DHS Graduating Seniors Lend Advice for the College Process
NEIRAD enilno edition
Now that the class of 2011 has wrapped up the college process, DHS juniors are beginning the same grueling task. The NEIRAD staff interviewed a number of seniors who were eager to offer advice about the topic.
Many juniors have begun to take the SAT and ACT. People feel that these scores can make or break a college’s decision. What many juniors forget is that test scores are only a small part of the package. Senior Caroline Kapustynski said “I don’t think they hurt my application. I wanted to schools to see everything about me so I sent all of my schools both my ACT and SAT scores.” Kapustynski submitted both her SAT and ACT scores because she felt that her math ACTs were much better than her SAT while her verbal and writing sections of the SAT were much stronger than on the ACT.
The fall is a very busy time for seniors, especially in-season athletes. Early decision applications are usually due in November and early action in December. For most athletes, this requires staying up late during the season to put finishing touches on applications. Kapustynski, a senior field hockey player suggests filling out applications in August. Kapustysnki said “I filled out as many as I was in the mood for. I started with the ones that I knew exactly what to write and saved the more difficult supplements for later.” Kapuskynski also believes that getting applications done early prevents a lot of unnecessary stress during the school year.
Senior Jake Hertz said that “starting early” is one of the best ways to reduce unnecessary stress. Getting your applications in early is also a way to show a college that you are really interested. Hertz said “The hardest part is waiting to hear back.”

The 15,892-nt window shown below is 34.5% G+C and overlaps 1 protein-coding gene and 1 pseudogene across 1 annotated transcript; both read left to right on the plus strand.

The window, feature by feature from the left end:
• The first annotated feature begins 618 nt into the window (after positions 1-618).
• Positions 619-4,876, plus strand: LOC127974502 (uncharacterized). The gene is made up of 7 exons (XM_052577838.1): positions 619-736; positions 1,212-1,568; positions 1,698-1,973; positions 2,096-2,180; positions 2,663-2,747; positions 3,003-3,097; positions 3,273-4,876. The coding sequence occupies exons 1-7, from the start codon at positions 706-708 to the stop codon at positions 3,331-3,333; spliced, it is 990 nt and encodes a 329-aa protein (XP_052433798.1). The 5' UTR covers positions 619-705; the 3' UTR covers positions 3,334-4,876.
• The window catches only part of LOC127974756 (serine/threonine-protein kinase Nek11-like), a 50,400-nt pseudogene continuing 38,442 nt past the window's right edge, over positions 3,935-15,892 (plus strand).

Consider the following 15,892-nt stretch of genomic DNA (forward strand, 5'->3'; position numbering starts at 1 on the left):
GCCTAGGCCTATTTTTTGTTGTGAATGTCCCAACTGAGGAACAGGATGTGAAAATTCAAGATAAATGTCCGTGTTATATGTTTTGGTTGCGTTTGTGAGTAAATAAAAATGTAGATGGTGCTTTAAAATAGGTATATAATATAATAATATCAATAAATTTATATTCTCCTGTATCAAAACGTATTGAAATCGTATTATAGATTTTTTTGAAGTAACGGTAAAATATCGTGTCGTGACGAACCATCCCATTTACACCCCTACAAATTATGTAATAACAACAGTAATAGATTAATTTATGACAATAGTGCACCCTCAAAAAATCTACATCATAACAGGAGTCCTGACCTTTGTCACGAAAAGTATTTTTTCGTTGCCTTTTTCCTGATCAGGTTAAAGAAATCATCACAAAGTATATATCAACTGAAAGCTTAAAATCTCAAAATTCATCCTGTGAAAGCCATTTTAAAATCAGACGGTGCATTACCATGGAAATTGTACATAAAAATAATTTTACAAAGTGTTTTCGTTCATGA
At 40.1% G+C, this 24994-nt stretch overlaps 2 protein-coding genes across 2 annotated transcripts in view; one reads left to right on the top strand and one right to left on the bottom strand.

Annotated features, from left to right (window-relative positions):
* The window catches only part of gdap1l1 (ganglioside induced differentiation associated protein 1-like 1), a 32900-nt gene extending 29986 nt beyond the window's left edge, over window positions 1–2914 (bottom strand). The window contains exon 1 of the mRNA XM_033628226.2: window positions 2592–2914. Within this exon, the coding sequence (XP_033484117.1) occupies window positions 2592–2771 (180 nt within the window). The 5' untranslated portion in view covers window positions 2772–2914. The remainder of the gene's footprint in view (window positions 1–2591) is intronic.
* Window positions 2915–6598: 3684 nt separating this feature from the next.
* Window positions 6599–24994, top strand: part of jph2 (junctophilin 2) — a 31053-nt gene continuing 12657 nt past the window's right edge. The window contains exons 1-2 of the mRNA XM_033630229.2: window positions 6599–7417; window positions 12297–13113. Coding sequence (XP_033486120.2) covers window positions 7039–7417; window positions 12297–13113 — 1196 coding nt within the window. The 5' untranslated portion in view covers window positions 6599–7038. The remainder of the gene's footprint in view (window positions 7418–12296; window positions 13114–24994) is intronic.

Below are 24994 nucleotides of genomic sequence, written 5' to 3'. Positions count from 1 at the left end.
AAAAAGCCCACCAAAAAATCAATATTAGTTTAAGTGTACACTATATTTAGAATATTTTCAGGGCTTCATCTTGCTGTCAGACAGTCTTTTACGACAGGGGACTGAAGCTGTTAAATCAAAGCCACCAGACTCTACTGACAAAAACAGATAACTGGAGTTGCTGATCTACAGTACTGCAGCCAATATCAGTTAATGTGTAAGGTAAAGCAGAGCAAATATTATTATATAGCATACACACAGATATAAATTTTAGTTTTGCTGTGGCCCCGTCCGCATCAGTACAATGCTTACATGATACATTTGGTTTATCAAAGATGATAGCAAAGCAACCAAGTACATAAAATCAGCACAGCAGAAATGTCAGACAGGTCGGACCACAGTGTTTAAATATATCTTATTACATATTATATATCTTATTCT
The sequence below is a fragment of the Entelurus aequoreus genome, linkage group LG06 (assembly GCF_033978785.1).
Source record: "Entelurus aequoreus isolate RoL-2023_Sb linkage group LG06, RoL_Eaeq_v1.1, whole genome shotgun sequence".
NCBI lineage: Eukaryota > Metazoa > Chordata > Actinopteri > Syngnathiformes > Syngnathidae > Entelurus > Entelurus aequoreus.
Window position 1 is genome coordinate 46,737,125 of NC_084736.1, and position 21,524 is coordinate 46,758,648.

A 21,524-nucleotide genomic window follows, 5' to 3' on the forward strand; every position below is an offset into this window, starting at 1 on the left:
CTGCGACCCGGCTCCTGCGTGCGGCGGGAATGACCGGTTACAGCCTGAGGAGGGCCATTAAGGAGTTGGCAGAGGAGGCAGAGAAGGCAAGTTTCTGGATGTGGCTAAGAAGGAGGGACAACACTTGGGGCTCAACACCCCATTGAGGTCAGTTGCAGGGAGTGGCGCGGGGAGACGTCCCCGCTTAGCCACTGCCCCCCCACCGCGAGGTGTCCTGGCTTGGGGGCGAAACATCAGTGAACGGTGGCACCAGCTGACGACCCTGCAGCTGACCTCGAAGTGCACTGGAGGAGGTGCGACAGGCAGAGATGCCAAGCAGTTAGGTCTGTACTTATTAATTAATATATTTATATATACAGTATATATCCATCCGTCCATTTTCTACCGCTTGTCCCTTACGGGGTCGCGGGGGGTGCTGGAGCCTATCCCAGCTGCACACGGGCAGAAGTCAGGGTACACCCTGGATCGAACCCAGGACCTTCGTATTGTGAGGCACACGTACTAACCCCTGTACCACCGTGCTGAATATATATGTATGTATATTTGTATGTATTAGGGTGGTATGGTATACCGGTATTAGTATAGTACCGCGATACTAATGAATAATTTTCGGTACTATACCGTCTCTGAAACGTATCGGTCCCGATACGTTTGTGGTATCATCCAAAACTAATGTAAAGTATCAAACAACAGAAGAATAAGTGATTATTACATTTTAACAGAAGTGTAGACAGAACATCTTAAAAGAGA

Senior Gabby Acquaviva said, “I was surprised to learn that nobody would be babysitting me to get all my focus on college.” Acquaviva found it difficult to motivate herself to finish applications because it was her responsibility to get them done. She felt like she had all the time in the world to get them done and for the first time in her life, nobody was on her back telling her that they needed to be submitted. Acquaviva said that she had expected the school guidance department and her parents to bother her until she got everything done. She thought that the school and her parents were useful resources to help her decide what schools to apply to, but were not helpful beyond coming up with a list of schools. Acquaviva said that she doesn’t think that getting a late start on her applications affected her. She did not submit any of her applications early and just barely made the February regular decision deadline, “As long as you pay attention to what is going on, you won’t fail.” Acquaviva believes that as long as you know and meet your deadlines that you will get in somewhere. She thinks that it is more important to show interest in the school rather than to meet the first application deadline. She also advises seniors to meet with admissions when they visit the school in the fall.
The process can be stressful but is also rewarding. Senior Kim Terepka’s words of advice to juniors are “Don’t stress about it. It will all come together in the end.”